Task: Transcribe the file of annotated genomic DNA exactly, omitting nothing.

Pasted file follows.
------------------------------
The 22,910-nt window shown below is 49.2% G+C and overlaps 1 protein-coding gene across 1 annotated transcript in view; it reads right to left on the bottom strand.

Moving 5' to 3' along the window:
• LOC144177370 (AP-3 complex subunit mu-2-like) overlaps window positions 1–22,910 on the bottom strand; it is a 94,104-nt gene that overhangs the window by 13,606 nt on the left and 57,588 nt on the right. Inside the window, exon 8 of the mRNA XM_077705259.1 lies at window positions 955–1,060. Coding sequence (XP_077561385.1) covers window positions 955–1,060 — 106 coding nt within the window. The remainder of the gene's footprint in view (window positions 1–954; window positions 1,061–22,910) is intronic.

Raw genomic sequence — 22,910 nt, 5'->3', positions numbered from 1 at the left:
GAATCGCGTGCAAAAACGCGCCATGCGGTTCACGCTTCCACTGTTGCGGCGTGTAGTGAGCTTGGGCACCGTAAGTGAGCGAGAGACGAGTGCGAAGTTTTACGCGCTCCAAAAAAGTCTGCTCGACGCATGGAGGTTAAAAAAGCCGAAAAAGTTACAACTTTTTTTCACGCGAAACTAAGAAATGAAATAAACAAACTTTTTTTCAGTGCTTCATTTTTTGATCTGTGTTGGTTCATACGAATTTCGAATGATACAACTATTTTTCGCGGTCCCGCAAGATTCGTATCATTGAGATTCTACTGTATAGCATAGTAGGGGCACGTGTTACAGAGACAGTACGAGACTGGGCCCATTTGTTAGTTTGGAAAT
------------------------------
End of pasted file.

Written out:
The 22,910-nt window shown below is 49.2% G+C and overlaps 1 protein-coding gene across 1 annotated transcript in view; it reads right to left on the bottom strand.

Moving 5' to 3' along the window:
• LOC144177370 (AP-3 complex subunit mu-2-like) overlaps window positions 1–22,910 on the bottom strand; it is a 94,104-nt gene that overhangs the window by 13,606 nt on the left and 57,588 nt on the right. Inside the window, exon 8 of the mRNA XM_077705259.1 lies at window positions 955–1,060. Coding sequence (XP_077561385.1) covers window positions 955–1,060 — 106 coding nt within the window. The remainder of the gene's footprint in view (window positions 1–954; window positions 1,061–22,910) is intronic.

Raw genomic sequence — 22,910 nt, 5'->3', positions numbered from 1 at the left:
GAATCGCGTGCAAAAACGCGCCATGCGGTTCACGCTTCCACTGTTGCGGCGTGTAGTGAGCTTGGGCACCGTAAGTGAGCGAGAGACGAGTGCGAAGTTTTACGCGCTCCAAAAAAGTCTGCTCGACGCATGGAGGTTAAAAAAGCCGAAAAAGTTACAACTTTTTTTCACGCGAAACTAAGAAATGAAATAAACAAACTTTTTTTCAGTGCTTCATTTTTTGATCTGTGTTGGTTCATACGAATTTCGAATGATACAACTATTTTTCGCGGTCCCGCAAGATTCGTATCATTGAGATTCTACTGTATAGCATAGTAGGGGCACGTGTTACAGAGACAGTACGAGACTGGGCCCATTTGTTAGTTTGGAAAT